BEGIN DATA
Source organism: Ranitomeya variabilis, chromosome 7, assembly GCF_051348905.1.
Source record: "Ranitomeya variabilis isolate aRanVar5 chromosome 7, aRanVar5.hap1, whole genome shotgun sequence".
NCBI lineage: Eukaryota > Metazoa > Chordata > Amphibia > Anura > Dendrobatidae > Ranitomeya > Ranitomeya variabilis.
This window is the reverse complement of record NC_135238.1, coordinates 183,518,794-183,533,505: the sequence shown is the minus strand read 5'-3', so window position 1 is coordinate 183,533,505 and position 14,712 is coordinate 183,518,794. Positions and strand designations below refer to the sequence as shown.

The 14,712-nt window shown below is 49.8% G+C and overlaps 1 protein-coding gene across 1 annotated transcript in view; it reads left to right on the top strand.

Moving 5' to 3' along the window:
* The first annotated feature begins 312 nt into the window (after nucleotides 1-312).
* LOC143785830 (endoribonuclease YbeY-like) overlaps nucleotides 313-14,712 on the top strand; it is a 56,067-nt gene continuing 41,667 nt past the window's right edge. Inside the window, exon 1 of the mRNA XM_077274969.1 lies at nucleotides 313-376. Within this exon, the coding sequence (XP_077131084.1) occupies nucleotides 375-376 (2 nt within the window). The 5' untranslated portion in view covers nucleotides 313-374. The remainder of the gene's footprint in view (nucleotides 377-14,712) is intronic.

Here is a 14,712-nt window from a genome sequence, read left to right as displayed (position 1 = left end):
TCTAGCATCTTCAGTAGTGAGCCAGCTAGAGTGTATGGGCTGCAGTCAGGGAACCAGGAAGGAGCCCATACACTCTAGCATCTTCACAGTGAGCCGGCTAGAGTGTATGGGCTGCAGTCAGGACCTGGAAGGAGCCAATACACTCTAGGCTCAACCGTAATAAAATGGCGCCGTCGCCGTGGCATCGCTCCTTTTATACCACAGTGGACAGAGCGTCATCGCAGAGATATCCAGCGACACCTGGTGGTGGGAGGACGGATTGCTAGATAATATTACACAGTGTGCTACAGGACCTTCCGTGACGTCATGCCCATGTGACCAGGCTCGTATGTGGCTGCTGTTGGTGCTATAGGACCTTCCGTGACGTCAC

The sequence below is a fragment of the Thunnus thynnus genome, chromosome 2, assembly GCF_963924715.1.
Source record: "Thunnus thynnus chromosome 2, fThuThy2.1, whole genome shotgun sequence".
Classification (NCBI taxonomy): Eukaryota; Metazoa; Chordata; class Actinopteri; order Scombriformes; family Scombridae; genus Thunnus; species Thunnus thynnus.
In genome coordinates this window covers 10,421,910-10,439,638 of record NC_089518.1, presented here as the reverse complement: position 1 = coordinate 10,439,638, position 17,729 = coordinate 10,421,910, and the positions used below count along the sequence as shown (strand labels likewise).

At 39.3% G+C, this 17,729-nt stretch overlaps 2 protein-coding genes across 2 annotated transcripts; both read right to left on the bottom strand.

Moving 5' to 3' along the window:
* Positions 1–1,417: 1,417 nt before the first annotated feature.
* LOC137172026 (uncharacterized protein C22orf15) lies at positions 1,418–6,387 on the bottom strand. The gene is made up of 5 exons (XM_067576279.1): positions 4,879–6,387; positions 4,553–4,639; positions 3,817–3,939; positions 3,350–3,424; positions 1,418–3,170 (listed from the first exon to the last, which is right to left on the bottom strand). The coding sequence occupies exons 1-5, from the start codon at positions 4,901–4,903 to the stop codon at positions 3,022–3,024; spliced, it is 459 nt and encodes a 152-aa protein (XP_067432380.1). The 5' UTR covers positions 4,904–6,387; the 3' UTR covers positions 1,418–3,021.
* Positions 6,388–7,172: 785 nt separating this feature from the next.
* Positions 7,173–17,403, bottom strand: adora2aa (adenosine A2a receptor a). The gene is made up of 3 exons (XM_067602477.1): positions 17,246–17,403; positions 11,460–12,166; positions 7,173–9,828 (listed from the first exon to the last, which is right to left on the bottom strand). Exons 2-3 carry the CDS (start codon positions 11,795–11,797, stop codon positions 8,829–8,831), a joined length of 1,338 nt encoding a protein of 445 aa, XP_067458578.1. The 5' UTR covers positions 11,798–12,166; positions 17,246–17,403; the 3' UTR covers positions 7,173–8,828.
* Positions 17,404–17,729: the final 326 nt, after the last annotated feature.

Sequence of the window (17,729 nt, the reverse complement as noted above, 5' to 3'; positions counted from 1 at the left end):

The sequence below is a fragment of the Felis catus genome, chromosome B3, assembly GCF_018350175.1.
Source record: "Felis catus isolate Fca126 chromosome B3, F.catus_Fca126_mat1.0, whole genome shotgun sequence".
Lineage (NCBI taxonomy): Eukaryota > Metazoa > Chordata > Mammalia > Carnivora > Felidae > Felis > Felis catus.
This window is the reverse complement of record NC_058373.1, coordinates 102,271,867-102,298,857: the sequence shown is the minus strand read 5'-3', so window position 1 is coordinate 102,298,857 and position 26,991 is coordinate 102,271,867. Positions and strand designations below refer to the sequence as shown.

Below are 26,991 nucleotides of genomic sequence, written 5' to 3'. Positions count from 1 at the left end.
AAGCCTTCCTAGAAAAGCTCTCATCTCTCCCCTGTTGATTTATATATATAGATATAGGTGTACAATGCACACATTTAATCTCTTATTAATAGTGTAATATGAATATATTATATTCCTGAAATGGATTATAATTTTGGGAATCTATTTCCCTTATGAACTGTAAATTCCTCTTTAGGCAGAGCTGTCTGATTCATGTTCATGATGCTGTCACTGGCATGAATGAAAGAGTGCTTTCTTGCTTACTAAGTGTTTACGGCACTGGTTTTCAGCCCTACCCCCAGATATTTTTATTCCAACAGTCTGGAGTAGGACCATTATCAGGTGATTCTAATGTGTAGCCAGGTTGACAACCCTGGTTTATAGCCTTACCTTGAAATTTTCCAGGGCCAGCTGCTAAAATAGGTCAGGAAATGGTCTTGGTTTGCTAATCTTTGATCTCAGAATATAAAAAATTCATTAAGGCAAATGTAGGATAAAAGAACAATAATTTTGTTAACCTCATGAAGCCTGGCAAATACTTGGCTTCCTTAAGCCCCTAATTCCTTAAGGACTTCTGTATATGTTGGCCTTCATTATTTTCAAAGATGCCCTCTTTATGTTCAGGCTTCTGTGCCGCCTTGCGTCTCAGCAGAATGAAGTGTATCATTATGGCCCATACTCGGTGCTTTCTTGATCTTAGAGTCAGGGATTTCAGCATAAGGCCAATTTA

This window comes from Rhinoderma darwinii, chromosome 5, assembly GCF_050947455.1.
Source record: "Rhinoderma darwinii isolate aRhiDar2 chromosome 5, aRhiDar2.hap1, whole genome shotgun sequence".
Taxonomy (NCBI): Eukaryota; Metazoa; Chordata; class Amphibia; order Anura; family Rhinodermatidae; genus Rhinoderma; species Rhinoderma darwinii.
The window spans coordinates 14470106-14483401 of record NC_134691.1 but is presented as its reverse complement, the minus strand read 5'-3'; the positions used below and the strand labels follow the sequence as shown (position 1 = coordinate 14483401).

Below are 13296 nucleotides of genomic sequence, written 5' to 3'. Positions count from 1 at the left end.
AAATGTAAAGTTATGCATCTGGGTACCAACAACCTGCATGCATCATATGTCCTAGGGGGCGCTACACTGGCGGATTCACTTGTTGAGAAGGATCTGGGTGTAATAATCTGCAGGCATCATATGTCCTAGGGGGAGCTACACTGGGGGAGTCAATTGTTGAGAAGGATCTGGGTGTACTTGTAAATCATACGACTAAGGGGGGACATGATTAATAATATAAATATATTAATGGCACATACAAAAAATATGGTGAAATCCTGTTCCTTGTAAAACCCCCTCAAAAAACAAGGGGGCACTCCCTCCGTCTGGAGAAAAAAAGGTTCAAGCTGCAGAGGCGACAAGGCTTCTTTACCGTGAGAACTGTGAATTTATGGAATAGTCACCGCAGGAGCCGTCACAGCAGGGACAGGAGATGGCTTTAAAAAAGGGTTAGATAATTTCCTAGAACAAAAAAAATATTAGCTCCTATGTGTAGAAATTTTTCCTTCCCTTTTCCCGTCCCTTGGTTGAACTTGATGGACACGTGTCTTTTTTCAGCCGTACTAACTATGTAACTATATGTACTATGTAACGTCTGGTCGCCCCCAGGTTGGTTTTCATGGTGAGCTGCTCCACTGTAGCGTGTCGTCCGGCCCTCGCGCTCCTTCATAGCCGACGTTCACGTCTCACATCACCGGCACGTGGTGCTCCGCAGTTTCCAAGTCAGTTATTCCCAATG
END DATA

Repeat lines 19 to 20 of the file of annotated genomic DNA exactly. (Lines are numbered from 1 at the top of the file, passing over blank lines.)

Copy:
* Positions 6,388–7,172: 785 nt separating this feature from the next.
* Positions 7,173–17,403, bottom strand: adora2aa (adenosine A2a receptor a). The gene is made up of 3 exons (XM_067602477.1): positions 17,246–17,403; positions 11,460–12,166; positions 7,173–9,828 (listed from the first exon to the last, which is right to left on the bottom strand). Exons 2-3 carry the CDS (start codon positions 11,795–11,797, stop codon positions 8,829–8,831), a joined length of 1,338 nt encoding a protein of 445 aa, XP_067458578.1. The 5' UTR covers positions 11,798–12,166; positions 17,246–17,403; the 3' UTR covers positions 7,173–8,828.